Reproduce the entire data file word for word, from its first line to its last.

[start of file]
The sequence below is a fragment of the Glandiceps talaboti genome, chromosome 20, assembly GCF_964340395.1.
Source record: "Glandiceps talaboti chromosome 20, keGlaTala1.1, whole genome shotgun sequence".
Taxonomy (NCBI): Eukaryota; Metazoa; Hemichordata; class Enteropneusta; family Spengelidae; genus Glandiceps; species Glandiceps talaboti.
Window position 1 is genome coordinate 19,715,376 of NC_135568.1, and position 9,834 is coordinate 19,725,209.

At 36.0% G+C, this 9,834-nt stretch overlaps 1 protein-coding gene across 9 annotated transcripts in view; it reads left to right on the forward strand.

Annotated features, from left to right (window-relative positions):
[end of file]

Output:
The sequence below is a fragment of the Glandiceps talaboti genome, chromosome 20, assembly GCF_964340395.1.
Source record: "Glandiceps talaboti chromosome 20, keGlaTala1.1, whole genome shotgun sequence".
Taxonomy (NCBI): Eukaryota; Metazoa; Hemichordata; class Enteropneusta; family Spengelidae; genus Glandiceps; species Glandiceps talaboti.
Window position 1 is genome coordinate 19,715,376 of NC_135568.1, and position 9,834 is coordinate 19,725,209.

At 36.0% G+C, this 9,834-nt stretch overlaps 1 protein-coding gene across 9 annotated transcripts in view; it reads left to right on the forward strand.

Annotated features, from left to right (window-relative positions):